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Published in Print: November 8, 2000, as Harcourt General Inc. Agrees To Terms of Sale

Harcourt General Inc. Agrees To Terms of Sale

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The acquisition of Harcourt General Inc. by European and Canadian media companies is raising concerns from some observers about the impact of the deal on school textbook prices and quality.

Harcourt, based in Newton, Mass., announced Oct. 27 that it had accepted an offer to be acquired by Reed Elsevier PLC, a British-Dutch information and publishing company, for $4.45 billion in cash and $1.2 billion in assumption of debt. Reed Elsevier will keep Harcourt's K-12 educational publishing units and its medical, scientific, and technical publishing businesses, but will sell Harcourt's higher education publishing and some other business units to the Toronto-based Thomson Corp. for $1.2 billion.

Harcourt, which owns such well- known educational properties as Holt, Rinehart and Winston textbooks and the Stanford Achievement Test, put itself up for sale last summer because of its sagging stock price. ("Harcourt General Looking for a Buyer," July 12, 2000.)

U.S. K-12 Educational Publishing Sales

Harcourt General Inc. ranked No. 4 in 1999 sales of K-12 instructional materials in the United States, according to data gathered by Educational Marketer, an industry newsletter. The figures below include revenues from textbooks, software, tests, and supplemental materials, such as workbooks and classroom magazines. They do not include sales of higher education materials or sales of instructional materials outside the United States.

Company 1999 Sales Market Share
Pearson $946.4 million 20.7%
McGraw-Hill 913.0 million 19.9%
Houghton Mifflin $657.3 million 14.4%
Harcourt $581.5 million 12.7%
WRC Media $214.1 million 4.7%
SOURCE: Simba Information Inc. Copyright 2000. Reprinted with permission.

The joint bid by media rivals Reed Elsevier and Thomson beat out a consortium of U.S. financial firms. Other publishers, including U.S. educational and business publisher McGraw-Hill Cos., unsuccessfully bid for only small pieces of Harcourt.

The deal is the second major foreign acquisition of U.S. educational publishing interests in recent years. In 1998, London-based Pearson PLC acquired Simon & Schuster for $4.6 billion. That deal included several educational publishing imprints, such as Prentice Hall, Addison Wesley Longman, and Allyn & Bacon.

Some experts on the textbook industry say they are worried about the growing consolidation of educational publishing among a few global media companies.

"As fewer and fewer companies compete in the mass market, there are fewer choices for states, school boards, and educators," said Gilbert T. Sewall, the director of the American Textbook Council, a New York City organization that tracks educational publishing.

"Because of the changes in the market, more and more textbooks resemble one another," he added. "They lose any sense of individual voice or personality."

Meanwhile, a group representing research libraries said last week it would ask the U.S. Department of Justice to block the deal on antitrust grounds. The Washington-based Association of Research Libraries expressed fears that the prices of scholarly journals, as well as textbooks, would increase significantly under Reed Elsevier's ownership.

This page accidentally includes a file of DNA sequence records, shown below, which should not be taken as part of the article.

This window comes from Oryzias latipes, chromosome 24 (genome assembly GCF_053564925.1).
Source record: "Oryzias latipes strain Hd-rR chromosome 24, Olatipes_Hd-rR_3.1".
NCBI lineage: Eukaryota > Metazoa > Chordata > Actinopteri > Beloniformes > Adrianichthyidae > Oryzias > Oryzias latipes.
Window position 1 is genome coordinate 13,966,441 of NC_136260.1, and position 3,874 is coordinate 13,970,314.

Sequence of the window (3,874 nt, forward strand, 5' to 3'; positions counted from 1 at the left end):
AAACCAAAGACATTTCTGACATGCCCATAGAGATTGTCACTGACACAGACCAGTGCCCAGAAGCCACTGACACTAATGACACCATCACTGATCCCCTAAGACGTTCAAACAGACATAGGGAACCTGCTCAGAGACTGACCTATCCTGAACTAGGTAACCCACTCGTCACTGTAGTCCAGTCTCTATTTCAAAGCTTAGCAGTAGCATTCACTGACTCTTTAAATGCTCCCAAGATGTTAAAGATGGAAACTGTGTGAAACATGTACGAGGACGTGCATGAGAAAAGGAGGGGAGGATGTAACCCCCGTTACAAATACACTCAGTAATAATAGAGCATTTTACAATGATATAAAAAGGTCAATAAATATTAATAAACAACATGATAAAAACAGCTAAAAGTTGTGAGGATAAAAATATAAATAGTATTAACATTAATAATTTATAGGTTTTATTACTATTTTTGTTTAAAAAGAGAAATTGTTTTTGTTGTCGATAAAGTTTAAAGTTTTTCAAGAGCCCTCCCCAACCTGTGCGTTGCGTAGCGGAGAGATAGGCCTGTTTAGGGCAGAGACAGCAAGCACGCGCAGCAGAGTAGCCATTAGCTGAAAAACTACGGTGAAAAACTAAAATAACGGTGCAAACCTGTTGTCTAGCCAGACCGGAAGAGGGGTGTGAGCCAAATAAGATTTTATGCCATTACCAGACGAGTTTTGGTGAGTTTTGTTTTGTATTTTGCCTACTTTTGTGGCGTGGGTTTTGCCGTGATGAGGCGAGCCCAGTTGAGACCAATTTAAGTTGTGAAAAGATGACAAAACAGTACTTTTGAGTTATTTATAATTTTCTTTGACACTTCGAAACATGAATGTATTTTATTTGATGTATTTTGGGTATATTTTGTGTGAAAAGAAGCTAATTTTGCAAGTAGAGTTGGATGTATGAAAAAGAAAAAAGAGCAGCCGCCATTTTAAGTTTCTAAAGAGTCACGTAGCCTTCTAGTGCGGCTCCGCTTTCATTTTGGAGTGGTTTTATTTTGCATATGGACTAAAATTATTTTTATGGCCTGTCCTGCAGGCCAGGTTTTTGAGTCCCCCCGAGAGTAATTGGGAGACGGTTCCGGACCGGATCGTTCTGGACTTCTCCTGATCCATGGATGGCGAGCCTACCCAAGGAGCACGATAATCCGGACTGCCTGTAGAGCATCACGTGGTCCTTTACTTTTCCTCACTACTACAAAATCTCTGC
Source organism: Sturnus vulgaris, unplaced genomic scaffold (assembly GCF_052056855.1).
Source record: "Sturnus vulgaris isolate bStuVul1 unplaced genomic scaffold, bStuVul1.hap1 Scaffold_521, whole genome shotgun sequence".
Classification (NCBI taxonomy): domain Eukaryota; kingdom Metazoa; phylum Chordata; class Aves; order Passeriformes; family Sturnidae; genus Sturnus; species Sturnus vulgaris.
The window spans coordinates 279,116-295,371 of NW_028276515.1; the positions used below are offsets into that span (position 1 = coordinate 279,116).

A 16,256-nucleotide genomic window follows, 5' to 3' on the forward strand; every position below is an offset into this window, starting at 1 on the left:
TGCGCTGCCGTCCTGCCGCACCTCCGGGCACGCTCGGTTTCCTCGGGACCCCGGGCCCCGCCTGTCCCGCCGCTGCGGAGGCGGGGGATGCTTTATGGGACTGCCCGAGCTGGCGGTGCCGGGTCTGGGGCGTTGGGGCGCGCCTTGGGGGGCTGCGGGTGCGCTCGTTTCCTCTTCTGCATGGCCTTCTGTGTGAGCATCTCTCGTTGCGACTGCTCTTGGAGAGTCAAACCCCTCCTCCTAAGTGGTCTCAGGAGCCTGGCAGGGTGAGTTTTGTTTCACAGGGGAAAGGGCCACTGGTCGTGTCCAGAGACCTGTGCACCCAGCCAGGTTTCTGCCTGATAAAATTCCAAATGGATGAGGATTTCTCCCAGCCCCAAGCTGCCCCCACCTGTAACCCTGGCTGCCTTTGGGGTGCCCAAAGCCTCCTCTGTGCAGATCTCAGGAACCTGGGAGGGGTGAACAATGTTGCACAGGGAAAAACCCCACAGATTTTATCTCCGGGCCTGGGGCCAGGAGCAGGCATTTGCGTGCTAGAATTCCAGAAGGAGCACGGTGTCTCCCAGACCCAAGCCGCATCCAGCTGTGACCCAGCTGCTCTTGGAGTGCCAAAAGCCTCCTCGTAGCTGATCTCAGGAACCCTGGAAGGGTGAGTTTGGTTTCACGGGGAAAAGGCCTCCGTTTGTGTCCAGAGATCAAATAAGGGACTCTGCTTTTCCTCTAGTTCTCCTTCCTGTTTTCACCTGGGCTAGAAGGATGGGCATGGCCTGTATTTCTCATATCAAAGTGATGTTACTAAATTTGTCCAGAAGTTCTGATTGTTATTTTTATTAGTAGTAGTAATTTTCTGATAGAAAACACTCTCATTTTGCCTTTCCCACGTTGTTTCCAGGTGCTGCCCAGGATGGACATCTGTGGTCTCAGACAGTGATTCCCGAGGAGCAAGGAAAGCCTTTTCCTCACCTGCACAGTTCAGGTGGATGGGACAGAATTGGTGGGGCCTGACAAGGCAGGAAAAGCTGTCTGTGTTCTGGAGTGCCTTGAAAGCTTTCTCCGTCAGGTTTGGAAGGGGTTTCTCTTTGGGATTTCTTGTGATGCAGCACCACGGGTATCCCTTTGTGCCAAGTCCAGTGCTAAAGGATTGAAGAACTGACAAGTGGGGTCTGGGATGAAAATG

'Strong Growth Dynamic'

Reed Elsevier is a publishing and information company that owns hundreds of properties, including science and medical journals, the Lexis-Nexis legal and news database, Shepard's and Matthew Bender legal publishers, and Cahners Business Information, a trade journal publisher.

The company was formed with the 1993 merger of Reed Publishing, a British company with roots as a newsprint supplier, and Elsevier, a Dutch publishing company founded in the 1880s.

Crispin Davis, the company's chief executive officer, said in a statement that the acquisition of Harcourt's scientific, technical, and medical properties and its elementary- and secondary-publishing units were a strategic fit for Reed Elsevier.

"The acquisition of Harcourt transforms our position in education [publishing]," he said. "The education market has a strong growth dynamic."

Harcourt's K-12 publishing sales rank fourth in the United States, behind Pearson, McGraw-Hill, and Houghton-Mifflin Inc.

Among Harcourt's K-12 properties, Reed Elsevier is keeping Harcourt School Publishers, an elementary- textbook unit with 1999 revenues of $283 million; Holt, Rinehart, and Winston, a secondary school publisher with revenues of $175 million last year; and Steck- Vaughn, a publisher of supplemental materials with 1999 revenues of $85 million.

The company will also keep Harcourt's testing business, which includes Harcourt Educational Measurement, the publisher of the Stanford and Metropolitan achievement tests, and Psychological Corp., which publishes intelligence tests and other instruments for use by trained psychologists. The testing unit's total revenues last year were $193 million.

Reed Elsevier said in a news release that the merger would establish it as a leader in educational publishing throughout the English-speaking world. A "global head of education" will be appointed, but for now, the company's U.S. educational publishing business will continue to be led by Anthony Lucki, the chief executive of Harcourt Education.

The deal values Harcourt at $59 a share, less than the $65 to $67 a share the publisher had hoped to get for putting itself up for sale. The price of Harcourt's shares closed at $55.74 on Nov. 1.

Vol. 20, Issue 10, Page 13

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